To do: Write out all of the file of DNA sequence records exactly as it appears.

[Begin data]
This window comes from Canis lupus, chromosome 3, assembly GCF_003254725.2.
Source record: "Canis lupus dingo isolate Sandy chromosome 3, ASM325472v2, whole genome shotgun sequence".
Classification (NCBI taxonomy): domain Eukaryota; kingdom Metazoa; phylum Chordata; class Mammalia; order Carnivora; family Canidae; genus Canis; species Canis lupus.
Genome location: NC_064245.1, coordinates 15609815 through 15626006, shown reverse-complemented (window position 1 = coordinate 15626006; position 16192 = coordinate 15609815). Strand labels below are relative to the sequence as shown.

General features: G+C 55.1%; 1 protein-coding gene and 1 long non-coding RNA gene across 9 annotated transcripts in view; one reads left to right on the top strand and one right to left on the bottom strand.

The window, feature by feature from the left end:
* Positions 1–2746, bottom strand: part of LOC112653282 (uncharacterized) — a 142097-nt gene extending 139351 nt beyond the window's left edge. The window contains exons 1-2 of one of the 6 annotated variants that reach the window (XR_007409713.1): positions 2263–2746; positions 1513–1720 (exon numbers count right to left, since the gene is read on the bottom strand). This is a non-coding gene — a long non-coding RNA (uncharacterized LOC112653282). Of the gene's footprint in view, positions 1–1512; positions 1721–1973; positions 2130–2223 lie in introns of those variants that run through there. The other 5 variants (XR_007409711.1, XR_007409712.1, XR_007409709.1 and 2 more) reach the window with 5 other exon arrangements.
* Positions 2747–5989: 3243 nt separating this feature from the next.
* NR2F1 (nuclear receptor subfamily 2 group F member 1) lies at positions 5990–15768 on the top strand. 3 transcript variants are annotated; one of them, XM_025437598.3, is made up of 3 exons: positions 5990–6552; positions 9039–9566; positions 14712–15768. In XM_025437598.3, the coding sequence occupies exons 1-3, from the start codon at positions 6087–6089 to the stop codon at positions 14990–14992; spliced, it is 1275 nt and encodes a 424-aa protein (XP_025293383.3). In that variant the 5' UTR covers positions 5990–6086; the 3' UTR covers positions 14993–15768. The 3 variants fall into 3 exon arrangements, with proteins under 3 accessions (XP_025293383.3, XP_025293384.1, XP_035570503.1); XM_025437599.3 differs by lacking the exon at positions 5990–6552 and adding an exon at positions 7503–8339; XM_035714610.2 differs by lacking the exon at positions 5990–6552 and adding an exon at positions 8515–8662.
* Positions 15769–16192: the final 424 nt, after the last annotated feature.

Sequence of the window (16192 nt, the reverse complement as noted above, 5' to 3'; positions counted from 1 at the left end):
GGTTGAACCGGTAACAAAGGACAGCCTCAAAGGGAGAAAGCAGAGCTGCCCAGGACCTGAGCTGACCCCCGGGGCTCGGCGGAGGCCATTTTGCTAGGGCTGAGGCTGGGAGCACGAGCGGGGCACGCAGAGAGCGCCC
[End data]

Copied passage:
This window comes from Canis lupus, chromosome 3, assembly GCF_003254725.2.
Source record: "Canis lupus dingo isolate Sandy chromosome 3, ASM325472v2, whole genome shotgun sequence".
Classification (NCBI taxonomy): domain Eukaryota; kingdom Metazoa; phylum Chordata; class Mammalia; order Carnivora; family Canidae; genus Canis; species Canis lupus.
Genome location: NC_064245.1, coordinates 15609815 through 15626006, shown reverse-complemented (window position 1 = coordinate 15626006; position 16192 = coordinate 15609815). Strand labels below are relative to the sequence as shown.

General features: G+C 55.1%; 1 protein-coding gene and 1 long non-coding RNA gene across 9 annotated transcripts in view; one reads left to right on the top strand and one right to left on the bottom strand.

The window, feature by feature from the left end:
* Positions 1–2746, bottom strand: part of LOC112653282 (uncharacterized) — a 142097-nt gene extending 139351 nt beyond the window's left edge. The window contains exons 1-2 of one of the 6 annotated variants that reach the window (XR_007409713.1): positions 2263–2746; positions 1513–1720 (exon numbers count right to left, since the gene is read on the bottom strand). This is a non-coding gene — a long non-coding RNA (uncharacterized LOC112653282). Of the gene's footprint in view, positions 1–1512; positions 1721–1973; positions 2130–2223 lie in introns of those variants that run through there. The other 5 variants (XR_007409711.1, XR_007409712.1, XR_007409709.1 and 2 more) reach the window with 5 other exon arrangements.
* Positions 2747–5989: 3243 nt separating this feature from the next.
* NR2F1 (nuclear receptor subfamily 2 group F member 1) lies at positions 5990–15768 on the top strand. 3 transcript variants are annotated; one of them, XM_025437598.3, is made up of 3 exons: positions 5990–6552; positions 9039–9566; positions 14712–15768. In XM_025437598.3, the coding sequence occupies exons 1-3, from the start codon at positions 6087–6089 to the stop codon at positions 14990–14992; spliced, it is 1275 nt and encodes a 424-aa protein (XP_025293383.3). In that variant the 5' UTR covers positions 5990–6086; the 3' UTR covers positions 14993–15768. The 3 variants fall into 3 exon arrangements, with proteins under 3 accessions (XP_025293383.3, XP_025293384.1, XP_035570503.1); XM_025437599.3 differs by lacking the exon at positions 5990–6552 and adding an exon at positions 7503–8339; XM_035714610.2 differs by lacking the exon at positions 5990–6552 and adding an exon at positions 8515–8662.
* Positions 15769–16192: the final 424 nt, after the last annotated feature.

Sequence of the window (16192 nt, the reverse complement as noted above, 5' to 3'; positions counted from 1 at the left end):
GGTTGAACCGGTAACAAAGGACAGCCTCAAAGGGAGAAAGCAGAGCTGCCCAGGACCTGAGCTGACCCCCGGGGCTCGGCGGAGGCCATTTTGCTAGGGCTGAGGCTGGGAGCACGAGCGGGGCACGCAGAGAGCGCCC